Study Finds Diet Can Help Treat Gum Disease


You don’t need to be a family dentist in Clackamas to know that what you eat can have a serious impact on the health of your smile.

Ever since childhood, most of us have heard that eating too much sugar will rot our teeth. In actuality, sugar doesn’t cause cavities, but rather contributes to tooth decay by providing harmful bacteria with the fuel it needs to wreak some serious havoc on our oral health.

Plaque – a sticky biofilm made of oral bacteria and food particles that linger in the mouth after eating – transforms the sugars we consume into an acid that slowly destroys our enamel. When we eat diets high in artificially added sugars, we provide plaque with all of the fuel it needs to cause tooth decay and cavities.

Of course, plaque attacks don’t just impact the health of our teeth, they also impact our gum health as well. Plaque causes gum tissue to become irritated and inflamed. This leads to the development of early stage gum disease known as gingivitis.

So by eating too much sugar on a daily basis we not only increase our risk for tooth decay but also for gum disease as well.

If what we eat can negatively impact our oral health, it only makes sense that eating certain other foods can actually work to improve the health of our teeth and gums.

A recent study has found that a diet rich in plant-based whole foods, omega-3 fatty acid and vitamin D may actually reduce the inflammation caused by gum disease and plaque buildup. Based on the results of this study, researchers recommend that patients suffering from poor oral health should consider talking with their dentist about making the switch to a diet that promotes better gum health.

Your Diet Can Improve Gum Health

As part of the study, 30 patients with early stage gum disease were randomly assigned to either a control or test group. Prior to the start of the study, each participant underwent a thorough oral evaluation to determine the current state of their oral health.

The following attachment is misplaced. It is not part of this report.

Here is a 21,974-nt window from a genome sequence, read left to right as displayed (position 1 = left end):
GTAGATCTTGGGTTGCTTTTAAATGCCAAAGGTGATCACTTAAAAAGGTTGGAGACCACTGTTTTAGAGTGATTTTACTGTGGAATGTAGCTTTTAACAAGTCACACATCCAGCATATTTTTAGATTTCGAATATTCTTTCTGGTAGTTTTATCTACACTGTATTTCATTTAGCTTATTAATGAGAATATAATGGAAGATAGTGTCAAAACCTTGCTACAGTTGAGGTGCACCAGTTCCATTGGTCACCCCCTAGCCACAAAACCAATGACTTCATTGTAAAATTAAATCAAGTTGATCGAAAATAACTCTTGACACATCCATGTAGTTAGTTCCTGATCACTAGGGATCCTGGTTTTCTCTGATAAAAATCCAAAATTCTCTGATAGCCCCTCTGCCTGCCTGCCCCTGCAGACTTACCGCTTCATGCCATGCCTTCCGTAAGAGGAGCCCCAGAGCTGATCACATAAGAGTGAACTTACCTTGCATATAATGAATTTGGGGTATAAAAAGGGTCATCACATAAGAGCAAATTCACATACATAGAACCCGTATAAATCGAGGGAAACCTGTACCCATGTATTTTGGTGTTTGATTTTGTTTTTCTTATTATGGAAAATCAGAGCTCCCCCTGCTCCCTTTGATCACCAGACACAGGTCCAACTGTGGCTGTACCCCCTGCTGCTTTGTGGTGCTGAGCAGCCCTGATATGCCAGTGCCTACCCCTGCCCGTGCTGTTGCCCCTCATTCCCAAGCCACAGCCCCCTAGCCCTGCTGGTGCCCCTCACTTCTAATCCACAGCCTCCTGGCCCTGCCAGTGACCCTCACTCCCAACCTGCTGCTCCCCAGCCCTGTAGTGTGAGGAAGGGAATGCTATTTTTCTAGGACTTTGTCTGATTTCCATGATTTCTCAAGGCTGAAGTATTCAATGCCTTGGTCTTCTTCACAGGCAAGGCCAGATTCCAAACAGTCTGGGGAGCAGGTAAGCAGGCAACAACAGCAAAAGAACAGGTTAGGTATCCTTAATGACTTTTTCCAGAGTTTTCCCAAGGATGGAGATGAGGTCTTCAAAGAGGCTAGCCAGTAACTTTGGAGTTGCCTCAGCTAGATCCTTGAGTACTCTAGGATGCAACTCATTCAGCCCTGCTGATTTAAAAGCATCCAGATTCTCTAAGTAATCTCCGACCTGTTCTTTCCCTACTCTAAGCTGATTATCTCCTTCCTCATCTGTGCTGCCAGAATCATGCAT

Researchers assigned the test group to eat a diet low in processed carbs and animal proteins, and rich in omega-3 fatty acid, vitamins D & C, antioxidants, plant fiber and nitrates for one month. The control group continued to eat a normal, western style diet.

During the month long trial, all participants were asked to stop flossing, and not use any tool or technique to clean between their teeth. Participants were, however, asked to continue brushing as normal.

Based on the initial results, researchers found no difference in the amount of plaque in the mouths of either the control or test group. However, the test groups showed a significant reduction in gum bleeding and inflammation. In addition to the potential benefits this type of diet offered the participant’s oral health, researchers also noted a substantial increase in vitamin D values and weight loss among the test group.

“Study results clearly demonstrate the possibility to naturally reduce gingivitis by an optimized diet that also promotes general health,” wrote the research team. “According to this, dental teams should address dietary habits and give adequate recommendations in the treatment of gingivitis, since it might be a side effect of a pro-inflammatory western diet.”

Protecting Your Oral Health

This study further illustrates the mouth/body connection that exists when it comes to how our oral health can impact the body as a whole. As we have covered before in our family dentist in Clackamas blog, patients who deal with tooth decay and gum disease have a significantly higher risk for developing a range of chronic health conditions that include heart disease, stroke, diabetes, dementia, arthritis and cancer.

For patient who have developed early stage gum disease, a change in diet can dramatically reduce their risk for these types of health problems, and for having their gingivitis progress into the far more serious periodontitis. By eliminating added sugar in the form of soft drinks, sports drinks, candy, carbohydrates and other types of foods commonly associated with a western diet, you can better prepare the foundation for enjoying a great looking, healthy smile for a lifetime.

If you have any questions about how your diet can impact your oral health, make sure to ask Dr. Seuss during your next appointment.